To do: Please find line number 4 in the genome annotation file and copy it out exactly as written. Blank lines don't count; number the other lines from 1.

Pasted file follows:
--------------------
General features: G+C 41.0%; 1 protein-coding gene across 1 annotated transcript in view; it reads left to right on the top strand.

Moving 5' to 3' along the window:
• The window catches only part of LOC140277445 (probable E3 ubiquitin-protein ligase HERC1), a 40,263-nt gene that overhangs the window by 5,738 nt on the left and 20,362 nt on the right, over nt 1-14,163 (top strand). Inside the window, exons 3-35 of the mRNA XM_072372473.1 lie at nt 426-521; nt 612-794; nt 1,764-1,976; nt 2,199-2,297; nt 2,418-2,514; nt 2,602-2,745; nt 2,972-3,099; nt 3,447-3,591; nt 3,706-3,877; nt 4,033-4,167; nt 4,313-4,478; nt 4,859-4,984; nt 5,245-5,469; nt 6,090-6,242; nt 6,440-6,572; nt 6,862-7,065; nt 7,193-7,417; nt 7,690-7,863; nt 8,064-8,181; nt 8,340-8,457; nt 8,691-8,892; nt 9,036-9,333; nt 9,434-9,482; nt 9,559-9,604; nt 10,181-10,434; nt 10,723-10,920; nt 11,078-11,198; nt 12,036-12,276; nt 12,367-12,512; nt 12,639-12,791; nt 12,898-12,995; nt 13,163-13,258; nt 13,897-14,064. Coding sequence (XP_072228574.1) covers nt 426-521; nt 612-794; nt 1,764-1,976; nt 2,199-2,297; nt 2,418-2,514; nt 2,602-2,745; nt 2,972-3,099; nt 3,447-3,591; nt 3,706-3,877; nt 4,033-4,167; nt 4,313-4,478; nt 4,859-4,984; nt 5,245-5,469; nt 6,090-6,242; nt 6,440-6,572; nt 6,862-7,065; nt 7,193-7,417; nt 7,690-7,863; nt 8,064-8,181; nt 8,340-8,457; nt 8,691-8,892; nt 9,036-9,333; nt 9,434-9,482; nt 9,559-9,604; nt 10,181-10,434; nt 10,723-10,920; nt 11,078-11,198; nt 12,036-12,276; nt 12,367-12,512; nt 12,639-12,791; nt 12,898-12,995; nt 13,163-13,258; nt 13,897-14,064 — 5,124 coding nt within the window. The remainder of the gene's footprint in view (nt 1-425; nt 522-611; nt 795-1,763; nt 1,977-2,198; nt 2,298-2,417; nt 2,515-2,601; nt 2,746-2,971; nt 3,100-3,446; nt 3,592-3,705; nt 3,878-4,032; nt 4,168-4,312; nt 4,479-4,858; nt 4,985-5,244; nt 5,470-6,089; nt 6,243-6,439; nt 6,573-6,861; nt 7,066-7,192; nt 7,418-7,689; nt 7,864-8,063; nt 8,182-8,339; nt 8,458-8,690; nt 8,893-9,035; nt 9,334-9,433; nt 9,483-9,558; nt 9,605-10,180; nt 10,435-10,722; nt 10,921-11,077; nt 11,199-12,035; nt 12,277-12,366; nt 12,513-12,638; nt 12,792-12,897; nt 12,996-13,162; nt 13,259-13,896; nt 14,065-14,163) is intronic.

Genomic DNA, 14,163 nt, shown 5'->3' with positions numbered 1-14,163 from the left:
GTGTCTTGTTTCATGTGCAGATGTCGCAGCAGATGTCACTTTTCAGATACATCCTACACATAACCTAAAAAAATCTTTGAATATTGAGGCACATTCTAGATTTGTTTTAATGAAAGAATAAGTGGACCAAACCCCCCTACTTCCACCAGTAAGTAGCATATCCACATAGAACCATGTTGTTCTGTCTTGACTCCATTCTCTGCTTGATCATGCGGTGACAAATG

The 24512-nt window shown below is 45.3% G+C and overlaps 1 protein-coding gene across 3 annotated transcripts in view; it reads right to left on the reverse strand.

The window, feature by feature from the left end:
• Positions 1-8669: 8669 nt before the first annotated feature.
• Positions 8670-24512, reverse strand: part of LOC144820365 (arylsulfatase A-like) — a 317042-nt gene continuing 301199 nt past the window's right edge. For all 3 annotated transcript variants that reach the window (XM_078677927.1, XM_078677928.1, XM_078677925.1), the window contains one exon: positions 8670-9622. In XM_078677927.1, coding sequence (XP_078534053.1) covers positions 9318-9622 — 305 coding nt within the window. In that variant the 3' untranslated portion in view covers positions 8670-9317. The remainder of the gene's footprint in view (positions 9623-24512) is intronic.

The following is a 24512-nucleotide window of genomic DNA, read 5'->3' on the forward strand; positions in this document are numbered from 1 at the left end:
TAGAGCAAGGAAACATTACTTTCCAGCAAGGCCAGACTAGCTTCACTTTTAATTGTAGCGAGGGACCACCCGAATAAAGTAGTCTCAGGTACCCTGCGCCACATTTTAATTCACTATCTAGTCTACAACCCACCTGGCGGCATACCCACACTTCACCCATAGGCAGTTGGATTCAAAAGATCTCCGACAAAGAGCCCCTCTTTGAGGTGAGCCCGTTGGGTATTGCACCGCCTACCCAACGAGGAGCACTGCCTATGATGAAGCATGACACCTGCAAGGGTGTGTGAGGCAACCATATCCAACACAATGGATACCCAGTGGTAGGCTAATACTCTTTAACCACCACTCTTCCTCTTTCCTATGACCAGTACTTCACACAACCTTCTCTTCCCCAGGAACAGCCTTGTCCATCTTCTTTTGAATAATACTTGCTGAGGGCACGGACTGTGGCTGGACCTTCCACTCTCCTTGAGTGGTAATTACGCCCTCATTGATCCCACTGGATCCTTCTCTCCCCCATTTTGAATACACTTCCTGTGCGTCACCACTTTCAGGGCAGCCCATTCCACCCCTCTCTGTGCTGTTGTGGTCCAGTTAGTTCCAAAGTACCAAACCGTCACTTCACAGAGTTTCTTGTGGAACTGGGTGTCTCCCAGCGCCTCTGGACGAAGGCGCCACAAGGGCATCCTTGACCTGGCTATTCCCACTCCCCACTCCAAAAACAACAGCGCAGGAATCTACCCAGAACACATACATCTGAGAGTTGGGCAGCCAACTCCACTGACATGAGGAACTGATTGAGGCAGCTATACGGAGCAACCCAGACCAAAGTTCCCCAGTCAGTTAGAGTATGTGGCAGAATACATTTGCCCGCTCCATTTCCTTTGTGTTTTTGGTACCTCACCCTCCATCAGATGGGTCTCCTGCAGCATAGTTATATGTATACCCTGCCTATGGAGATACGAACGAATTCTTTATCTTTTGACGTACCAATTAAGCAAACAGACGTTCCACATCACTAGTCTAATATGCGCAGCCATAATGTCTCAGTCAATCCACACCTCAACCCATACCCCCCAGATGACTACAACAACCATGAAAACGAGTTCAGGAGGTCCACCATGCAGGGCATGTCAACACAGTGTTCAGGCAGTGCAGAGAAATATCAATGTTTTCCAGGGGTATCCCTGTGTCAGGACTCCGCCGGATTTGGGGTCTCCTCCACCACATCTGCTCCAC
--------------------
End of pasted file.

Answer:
Genomic DNA, 14,163 nt, shown 5'->3' with positions numbered 1-14,163 from the left: